Blue jeans are a wardrobe staple. I’ve been told by boyfriends and my father alike, a single sturdy pair is sufficient for quite a number of years. But what’s the fun in only having one pair? Sure they’re durable, but that quality seems to fade when the number of styles, cuts, colors and brands seems limitless. It’s no wonder denim is a billion dollar industry when, according to PR News, the average American woman owns seven pairs of jeans. While the popular history of blue jeans is predominately American focused, its name and origin actually hails from France. The heavy twill fabric was originally called serge de Nimes, with Nimes being the town where denim was first made. Jeans also has French connections, as Genes is the French name for Genoa, Italy, the first place denim trousers were made. Even one of France’s most popular fashion designer, Yves Saint Laurent, has been quoted as saying: “I have often said that I wish I had invented blue jeans: the most spectacular, the most practical, the most relaxed and nonchalant. They have expression, modesty, sex appeal, simplicity – all I hope for in my clothes.” Yet even with its roots originating from France, blue jeans are decidedly American, thanks in great part to Levi Strauss and his 501s.
American men and women have been wearing blue jeans since the late 1800s, but not as casual fashion, instead they were designed for mine workers out west. The weighty material was ideal for manual laborers because it was so durable. Levi Strauss’s modern blue jeans came to be when tailor, Jacob Davis, approached Strauss with the idea of adding rivets to stress points in the denim pants so that they could last even longer. The first pair of Levi’s 501 Jeans was made in 1890 and has since become the best-selling item of clothing. But still, while cowboys and girls wore the denim trousers, blue jeans worn as a fashion statement wouldn’t become popular until the 1950s when bad boy James Dean would wear a pair in Rebel Without a Cause. When teens and American youths began wearing blue jeans it was more of a sign of rebellion and because of that they were often band from being worn in schools, restaurants and theaters. But soon after, blue jeans’ popularity spread to include people other than beatniks and hippies, and now jeans are worn everywhere for just about every occasion.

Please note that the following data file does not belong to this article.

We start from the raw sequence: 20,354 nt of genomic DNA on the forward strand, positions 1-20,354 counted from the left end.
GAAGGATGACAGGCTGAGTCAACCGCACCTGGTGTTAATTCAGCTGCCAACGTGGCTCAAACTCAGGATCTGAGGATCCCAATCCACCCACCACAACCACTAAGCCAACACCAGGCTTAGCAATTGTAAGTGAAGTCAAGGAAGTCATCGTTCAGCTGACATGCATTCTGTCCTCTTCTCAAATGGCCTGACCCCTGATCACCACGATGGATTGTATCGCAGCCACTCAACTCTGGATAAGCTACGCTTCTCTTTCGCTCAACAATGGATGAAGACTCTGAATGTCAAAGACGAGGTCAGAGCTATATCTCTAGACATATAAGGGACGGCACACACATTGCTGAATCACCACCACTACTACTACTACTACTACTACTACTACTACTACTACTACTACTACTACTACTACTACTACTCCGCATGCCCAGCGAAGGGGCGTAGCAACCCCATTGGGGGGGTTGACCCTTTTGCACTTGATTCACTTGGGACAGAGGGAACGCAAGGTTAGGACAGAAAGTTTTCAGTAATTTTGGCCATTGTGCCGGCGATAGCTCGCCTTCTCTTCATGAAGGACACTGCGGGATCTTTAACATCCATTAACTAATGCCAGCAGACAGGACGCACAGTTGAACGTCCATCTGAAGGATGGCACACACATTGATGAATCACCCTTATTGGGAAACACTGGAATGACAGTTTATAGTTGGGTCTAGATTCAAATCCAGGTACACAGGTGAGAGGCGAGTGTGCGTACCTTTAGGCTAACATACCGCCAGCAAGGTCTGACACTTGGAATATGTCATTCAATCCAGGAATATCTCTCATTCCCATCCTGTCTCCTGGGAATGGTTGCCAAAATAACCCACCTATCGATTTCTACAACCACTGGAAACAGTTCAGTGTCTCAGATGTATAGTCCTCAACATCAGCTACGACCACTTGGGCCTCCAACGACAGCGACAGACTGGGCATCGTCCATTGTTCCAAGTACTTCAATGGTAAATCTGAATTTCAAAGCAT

It may seem that Levis would be old news when it comes to the blue jeans industry since the market is flooded year after year with designer jeans and other new high-end denim companies. Blue jeans are no longer just blue jeans, they’re dyed any number of colors, stressed and shredded to show various portions of the leg and bedazzled with stones and diamonds alike. But Levi’s is still a contender, in more ways than one, as it seems that other jeans companies look to Levi’s for style and branding. The New York Times reported that Levi Strauss has the most trademark infringement cases within the apparel industry, most of which revolve around the double arc gold stitches on the rear pockets. Levis has sued and won a number of cases against other popular denim companies such as Lucky Brand Jeans, Guess and Polo Ralph Lauren. The demand for Levis is so high that they’re knocked off and sold. There are even web sites that help customers spot a real pair from a fake. There are claims that Levi’s 506s are still made the same as they were in the 1800s and as vintage is king, Levi Strauss is smart to not fix a perfect pair of jeans.
—Bonnie J Brown
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